PROTEIN: The Foundation of Life

…and why you should invite bacteria to your next family gathering.

Some scientists date rocks. This is no comment on their social lives, just their area of expertise. On the basis of their work we can give our planet a birthday party to honour its 4.65 billion years.

The Big Bang is a theory about the birth of the universe, which refers to an expansion – not an explosion – about 14 billion years ago. Eventually the sun and later the earth condensed from cosmic dust and gas thanks to the power of gravitational attraction. The contraction of these materials and the radioactivity of some of them created heat. Some elements melted and differentiated into the earth’s crust and core with spectacular volcanic eruptions and other escaping gases. Carbon dioxide, nitrogen and others were held by gravity and formed the primitive atmosphere. Water vapour condensed and our oceans formed.

About 1 billion years later the first life in the form of bacteria developed (possibly seeded by visiting asteroids). Australian fossils show biologically complex versions with cell walls protecting their proteins and DNA. Only from this duo could life develop with ever greater complexity. The universality of DNA’s genetic instructions suggests that all life is descended from one shared ancestor.

Only protein contains nitrogen and there is no growth of any kind without it. Among molecules, proteins are the most complex in structure and sophisticated in function. From bacteria to plants to people: while amazingly diverse, they are all constructed in the same manner from identical protein components. Proteins are made of chains of about 20 different amino acids. Each chain can contain a few or several hundred of these in precise sequence. Technically it is from amino acids, not protein, that human beings produce blood, Hormones, antibodies, enzymes, neurotransmitters, Skin (see related TIPS article), muscle, hair, nails, energy and more. Without amino acids, vitamins and minerals cannot perform properly. You can store carbohydrates and Fats (TIPS) but not protein. Any excess is converted to fat. If insufficient, the body breaks down muscle.

More Important Than What You Eat Is How Well You Digest and Absorb It

Amino acids are basic building blocks. They are linked together by peptides which require digestive enzymes (gastric and pancreatic proteases) to break the bonds between them. The freed amino acids and peptides are absorbed through the small intestine and into the blood courtesy of sodium-dependent transporters. Many head for the master builder the Liver (TIPS) to be assembled into needed structures, used for repairs or burned for fuel. If someone has a food Allergy (TIPS) or sensitivity it is usually to a protein fraction of that food, which for various reasons is poorly broken down. It passes through the Gut (TIPS) wall and is viewed as a dangerous invader. This creates Inflammation (TIPS) and damage, either there or at any site in the brain or body perhaps weakened through genetic or lifestyle factors. Rogue peptides may dock on cellular receptors and alter, stimulate or retard DNA instructions regarding all growth and activity (TIPS: Moods and Foods).

Some amino acids are termed ‘essential’. In the field of nutrition this term means the body cannot produce something and it must be obtained from food. There are 8-10 essential amino acids (opinions vary as to whether some are essential for children only): arginine, histidine, isoleucine, leucine, lysine, methionine, phenylalanine, threonine, tryptophan, and valine (or ‘Pvt. Tim Hall’ if you want to remember their first letters). The 10 we can produce are alanine, asparagine, aspartate, cysteine, glutamate, glutamine, glycine, proline, serine and tyrosine. Acids such as taurine (a derivative of sulphur-containing cysteine) lack one of the defining characteristics such as a carboxyl group and so are not technically amino acids but sulphonic acids, or in other cases tri-peptides or other categories.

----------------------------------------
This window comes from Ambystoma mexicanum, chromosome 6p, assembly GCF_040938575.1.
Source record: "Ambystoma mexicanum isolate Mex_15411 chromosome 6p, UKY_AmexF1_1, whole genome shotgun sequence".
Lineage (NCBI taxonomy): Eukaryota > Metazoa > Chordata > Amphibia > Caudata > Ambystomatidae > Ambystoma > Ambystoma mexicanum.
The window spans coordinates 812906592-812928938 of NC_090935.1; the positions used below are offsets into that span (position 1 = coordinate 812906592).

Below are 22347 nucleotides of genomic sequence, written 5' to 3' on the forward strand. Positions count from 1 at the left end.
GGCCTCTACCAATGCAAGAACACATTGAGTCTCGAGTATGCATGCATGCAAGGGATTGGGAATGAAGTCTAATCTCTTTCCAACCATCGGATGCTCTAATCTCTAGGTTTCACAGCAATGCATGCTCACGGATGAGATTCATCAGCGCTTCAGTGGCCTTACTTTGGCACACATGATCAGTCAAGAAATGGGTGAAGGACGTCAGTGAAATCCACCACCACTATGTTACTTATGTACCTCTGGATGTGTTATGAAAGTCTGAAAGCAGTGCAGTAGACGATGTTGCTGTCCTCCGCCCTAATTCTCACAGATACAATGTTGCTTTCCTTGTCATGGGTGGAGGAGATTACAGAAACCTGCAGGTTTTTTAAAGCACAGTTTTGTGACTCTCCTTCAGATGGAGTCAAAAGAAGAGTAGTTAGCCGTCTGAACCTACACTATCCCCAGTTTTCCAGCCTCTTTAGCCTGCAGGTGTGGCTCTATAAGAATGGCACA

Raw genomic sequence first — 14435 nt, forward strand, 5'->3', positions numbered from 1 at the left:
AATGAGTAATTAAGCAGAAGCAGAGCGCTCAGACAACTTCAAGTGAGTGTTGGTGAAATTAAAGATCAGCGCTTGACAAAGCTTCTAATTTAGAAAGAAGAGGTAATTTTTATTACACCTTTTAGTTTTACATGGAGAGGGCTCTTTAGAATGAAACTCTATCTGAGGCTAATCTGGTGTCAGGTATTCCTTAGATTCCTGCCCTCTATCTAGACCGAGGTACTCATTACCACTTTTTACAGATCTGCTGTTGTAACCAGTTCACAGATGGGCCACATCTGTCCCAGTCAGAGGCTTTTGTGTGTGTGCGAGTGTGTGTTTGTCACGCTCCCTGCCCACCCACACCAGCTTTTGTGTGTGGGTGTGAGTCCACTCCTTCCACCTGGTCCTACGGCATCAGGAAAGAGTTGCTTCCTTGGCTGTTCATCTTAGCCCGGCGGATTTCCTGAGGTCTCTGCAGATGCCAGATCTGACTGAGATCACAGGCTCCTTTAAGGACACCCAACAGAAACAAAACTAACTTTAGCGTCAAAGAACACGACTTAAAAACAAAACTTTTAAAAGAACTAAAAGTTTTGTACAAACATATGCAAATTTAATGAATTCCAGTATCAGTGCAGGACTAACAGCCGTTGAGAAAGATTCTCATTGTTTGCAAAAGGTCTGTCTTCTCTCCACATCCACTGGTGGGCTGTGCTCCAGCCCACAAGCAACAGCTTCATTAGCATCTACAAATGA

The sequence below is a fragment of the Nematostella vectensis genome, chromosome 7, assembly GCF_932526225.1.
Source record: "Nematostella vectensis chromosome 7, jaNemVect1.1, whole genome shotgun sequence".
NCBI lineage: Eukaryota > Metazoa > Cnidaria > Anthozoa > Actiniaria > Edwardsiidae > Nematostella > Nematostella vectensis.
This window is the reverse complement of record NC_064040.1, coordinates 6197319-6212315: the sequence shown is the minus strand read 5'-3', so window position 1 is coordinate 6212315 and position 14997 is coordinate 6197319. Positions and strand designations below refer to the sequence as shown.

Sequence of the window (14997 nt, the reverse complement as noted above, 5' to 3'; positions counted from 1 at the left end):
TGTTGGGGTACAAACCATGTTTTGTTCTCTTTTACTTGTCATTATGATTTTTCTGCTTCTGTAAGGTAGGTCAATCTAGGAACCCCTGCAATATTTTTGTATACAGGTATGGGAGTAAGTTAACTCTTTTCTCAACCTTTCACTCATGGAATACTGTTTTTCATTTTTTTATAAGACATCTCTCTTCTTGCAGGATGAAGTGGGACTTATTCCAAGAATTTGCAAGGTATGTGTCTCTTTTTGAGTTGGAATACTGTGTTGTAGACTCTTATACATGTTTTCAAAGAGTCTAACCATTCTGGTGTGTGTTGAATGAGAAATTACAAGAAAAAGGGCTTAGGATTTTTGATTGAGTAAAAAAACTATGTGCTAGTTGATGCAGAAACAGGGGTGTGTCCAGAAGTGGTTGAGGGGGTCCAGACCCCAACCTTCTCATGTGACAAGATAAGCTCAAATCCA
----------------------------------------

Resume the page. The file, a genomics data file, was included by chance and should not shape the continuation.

With protein as in other areas of life, too much of a good thing becomes a bad thing. Excess protein puts particular stress on the liver and kidneys, which have to detoxify and eliminate the waste products of its metabolism. This is implicated with gout; kidney stones; excessive blood clotting and cardiovascular disease; high acidity linked to osteoporosis (TIPS: Bones), arthritis (TIPS: Aches and Pains) and the loss of alkaline Minerals such as Calcium and Magnesium critical for muscle and nerve function, relaxation and Sleep. About 40% of your amino acids are transformed into glucose by the liver and used as fuel. This conversion creates the waste product ammonia. Because it is so toxic – especially to the Brain – the liver turns it into less dangerous urea to be filtered by the Kidneys (TIPS) and urinated out. Insufficient protein is just as nasty and leads ultimately to muscle wasting, lowered immunity, and a protruding abdomen such as seen in starving refugees (and some cancer patients). This is due to an enlarged liver and massive fluid retention since amino acids are not sufficiently present to help with normal osmosis.

Animal Protein Sources are: eggs, dairy products, fish, seafood, poultry and meat.

Plant Protein Sources, roughly in order of quantity are:

1) Legumes (TIPS; peas, beans, lentils, Soy products, peanuts);
2) Nuts and seeds (almond, walnut, brazil, pine nut, pistachio, macadamia, pecan, cashew, hazelnut, sesame/tahini – sesame seed paste, sunflower, pumpkin, coconut);
3) Grains (wheat, rye, oats, barley – TIPS: Gluten; rice, millet, buckwheat, amaranth, quinoa, maize/polenta);
4) Vegetables and fruit (especially bean sprouts, broccoli, potato, spinach, corn) but generally to a lesser extent.